People With a Disability/Special Needs - Tips

Make sure all your emergency it items are orgaized in one pace, easy to find and to carry


Tag all of your special needs equipment including instructions on how to use and/or move each assistive device during an emergency


Complete a checklist and personal assessment sheet and provide a copy to your designated network(s). Keep a copy in your emergency kit(s)


If you have food/drug allergies, wear a Medic Alert bracelet


List all food/drug allergies and current medications (for each medication, specify the medical condition being treated, the generic name, dosage, frequency, and the name and contact information of the prescribing physician). Provide this list to your designated network and keep a copy in your emergency kit(s).


If you rely on any life sustaining equipment or if you require regular attendant care, ask your network to check on you immediately if an emergency occurs and have an emergency backup plan in the event of a power outage.


During an emergency, if your support network is unable to help, ask others for help and inform them of your special needs and how they can assist you.


Carry a personal alarm that emits a loud noise to draw attention.


Be aware that experiencing an emergency can be overwhelming and stress can worsen some medical conditions.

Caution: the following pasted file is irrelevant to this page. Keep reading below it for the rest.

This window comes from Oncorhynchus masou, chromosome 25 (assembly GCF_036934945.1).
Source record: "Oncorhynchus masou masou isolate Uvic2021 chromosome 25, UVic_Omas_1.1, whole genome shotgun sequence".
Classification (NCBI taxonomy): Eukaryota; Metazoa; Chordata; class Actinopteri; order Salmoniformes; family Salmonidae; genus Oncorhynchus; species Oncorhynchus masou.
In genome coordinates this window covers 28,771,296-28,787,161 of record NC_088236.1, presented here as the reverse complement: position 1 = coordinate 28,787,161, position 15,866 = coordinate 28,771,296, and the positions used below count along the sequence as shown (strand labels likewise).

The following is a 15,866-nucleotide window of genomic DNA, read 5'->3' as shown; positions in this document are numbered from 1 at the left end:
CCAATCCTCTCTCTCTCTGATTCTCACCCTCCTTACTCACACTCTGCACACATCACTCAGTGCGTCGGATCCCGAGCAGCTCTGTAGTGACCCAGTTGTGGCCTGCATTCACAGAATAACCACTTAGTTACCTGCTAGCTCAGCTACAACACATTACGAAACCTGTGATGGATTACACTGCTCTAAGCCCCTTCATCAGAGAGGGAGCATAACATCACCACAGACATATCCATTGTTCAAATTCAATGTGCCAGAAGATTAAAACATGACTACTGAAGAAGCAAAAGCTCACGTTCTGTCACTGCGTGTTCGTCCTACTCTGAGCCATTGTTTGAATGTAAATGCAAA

Ask if a person wants your help, and how you may best assist them.


If someone refuses your help, wait for first responders to arrive, unless it is a matter of life or death.


Do not touch the person, their service animal or equipment without their permission, unless it is a matter of life or death.


Follow instructions posted on special needs equipment.


You may be asked to use latex free gloves to resuce the spread of viral infection or to prevent an allergenic reaction to latex.


Ask the person if areas of their body have reduced sensation and if they want you to heck those areas for injuries.


Do not try to move somone unless you are trained in proper techniques.


If a person is unconscious or unresponsive do not administer any liquids or food.


If the person has a service animal, it is the animal owner's responsibility to assess whether or not it is safe for the animal to work through the emergency situation.


To make this decision, the service animal owner will need information as to the nature of the hazards they are expected to face and any changes to the physical environment.


If providing sighted assistance, the first responder or caregiver should confirm that the service animal is then NOT working, and is therefore off duty.


Blessings,


Bravo Echo Out

Preparedness101@protonmail.com



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